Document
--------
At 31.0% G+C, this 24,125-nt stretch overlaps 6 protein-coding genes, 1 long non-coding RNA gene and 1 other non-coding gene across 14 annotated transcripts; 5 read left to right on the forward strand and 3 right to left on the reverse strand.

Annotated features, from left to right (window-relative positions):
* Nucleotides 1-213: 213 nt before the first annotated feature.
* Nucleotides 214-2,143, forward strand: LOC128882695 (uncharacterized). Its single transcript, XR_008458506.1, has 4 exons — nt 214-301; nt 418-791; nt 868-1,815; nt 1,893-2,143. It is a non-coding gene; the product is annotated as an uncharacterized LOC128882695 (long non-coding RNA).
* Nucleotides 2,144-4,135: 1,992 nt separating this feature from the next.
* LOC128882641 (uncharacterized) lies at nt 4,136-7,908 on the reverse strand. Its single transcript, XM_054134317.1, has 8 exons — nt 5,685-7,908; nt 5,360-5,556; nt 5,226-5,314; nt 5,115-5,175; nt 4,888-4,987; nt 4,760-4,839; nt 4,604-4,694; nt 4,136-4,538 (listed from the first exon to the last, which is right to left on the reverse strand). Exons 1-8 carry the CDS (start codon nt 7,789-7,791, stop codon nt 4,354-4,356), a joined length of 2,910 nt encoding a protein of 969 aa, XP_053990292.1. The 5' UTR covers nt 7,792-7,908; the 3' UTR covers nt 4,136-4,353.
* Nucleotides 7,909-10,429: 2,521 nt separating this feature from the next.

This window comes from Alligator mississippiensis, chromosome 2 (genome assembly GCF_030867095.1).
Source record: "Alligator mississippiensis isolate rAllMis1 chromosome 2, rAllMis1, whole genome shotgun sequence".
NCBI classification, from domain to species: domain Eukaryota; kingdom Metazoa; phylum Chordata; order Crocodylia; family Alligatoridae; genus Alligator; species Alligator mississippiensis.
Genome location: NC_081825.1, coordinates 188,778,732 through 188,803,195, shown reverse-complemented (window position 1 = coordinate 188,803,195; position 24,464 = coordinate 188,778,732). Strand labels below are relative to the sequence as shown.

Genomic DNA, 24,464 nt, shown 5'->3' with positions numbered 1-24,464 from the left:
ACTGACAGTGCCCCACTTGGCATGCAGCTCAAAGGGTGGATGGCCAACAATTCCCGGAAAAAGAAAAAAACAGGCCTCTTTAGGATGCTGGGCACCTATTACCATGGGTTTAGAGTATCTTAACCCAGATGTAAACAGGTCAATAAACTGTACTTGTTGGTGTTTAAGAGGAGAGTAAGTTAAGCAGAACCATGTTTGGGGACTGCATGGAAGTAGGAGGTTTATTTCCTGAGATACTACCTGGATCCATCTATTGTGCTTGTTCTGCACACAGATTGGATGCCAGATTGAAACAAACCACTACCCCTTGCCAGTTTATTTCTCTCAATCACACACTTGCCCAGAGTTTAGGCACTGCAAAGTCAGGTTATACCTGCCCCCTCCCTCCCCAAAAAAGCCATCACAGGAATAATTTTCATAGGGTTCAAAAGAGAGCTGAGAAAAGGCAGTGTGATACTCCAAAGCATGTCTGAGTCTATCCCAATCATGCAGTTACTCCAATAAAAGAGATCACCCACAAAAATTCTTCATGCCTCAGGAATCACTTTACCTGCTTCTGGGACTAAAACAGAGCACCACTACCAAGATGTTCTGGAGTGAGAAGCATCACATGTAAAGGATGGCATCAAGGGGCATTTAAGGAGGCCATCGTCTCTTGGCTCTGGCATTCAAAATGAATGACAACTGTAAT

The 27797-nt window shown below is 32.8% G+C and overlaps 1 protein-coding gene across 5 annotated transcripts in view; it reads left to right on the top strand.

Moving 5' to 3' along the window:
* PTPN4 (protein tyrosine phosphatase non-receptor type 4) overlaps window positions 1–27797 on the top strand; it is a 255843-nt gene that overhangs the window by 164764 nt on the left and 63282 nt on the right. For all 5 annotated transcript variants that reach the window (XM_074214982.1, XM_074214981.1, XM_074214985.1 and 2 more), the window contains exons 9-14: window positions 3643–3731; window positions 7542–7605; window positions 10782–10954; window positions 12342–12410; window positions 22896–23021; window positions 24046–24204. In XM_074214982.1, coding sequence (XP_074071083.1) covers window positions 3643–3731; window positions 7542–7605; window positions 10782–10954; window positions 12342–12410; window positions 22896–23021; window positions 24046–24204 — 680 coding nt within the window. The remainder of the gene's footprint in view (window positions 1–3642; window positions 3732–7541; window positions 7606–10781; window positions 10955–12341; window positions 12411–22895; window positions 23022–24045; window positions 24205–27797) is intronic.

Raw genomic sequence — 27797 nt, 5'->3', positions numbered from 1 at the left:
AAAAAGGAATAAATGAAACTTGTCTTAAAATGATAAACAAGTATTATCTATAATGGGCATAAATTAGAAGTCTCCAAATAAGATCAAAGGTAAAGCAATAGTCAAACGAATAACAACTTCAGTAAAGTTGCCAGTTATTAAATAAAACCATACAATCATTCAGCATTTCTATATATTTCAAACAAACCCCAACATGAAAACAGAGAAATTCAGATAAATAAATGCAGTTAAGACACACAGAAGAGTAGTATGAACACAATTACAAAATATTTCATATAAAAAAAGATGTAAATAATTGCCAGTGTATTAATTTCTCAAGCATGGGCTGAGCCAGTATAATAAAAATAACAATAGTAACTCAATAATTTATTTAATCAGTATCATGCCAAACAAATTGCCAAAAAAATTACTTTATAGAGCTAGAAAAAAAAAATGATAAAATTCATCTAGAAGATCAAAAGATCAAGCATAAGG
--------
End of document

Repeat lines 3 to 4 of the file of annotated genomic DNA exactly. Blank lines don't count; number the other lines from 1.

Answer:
* Nucleotides 1-213: 213 nt before the first annotated feature.
* Nucleotides 214-2,143, forward strand: LOC128882695 (uncharacterized). Its single transcript, XR_008458506.1, has 4 exons — nt 214-301; nt 418-791; nt 868-1,815; nt 1,893-2,143. It is a non-coding gene; the product is annotated as an uncharacterized LOC128882695 (long non-coding RNA).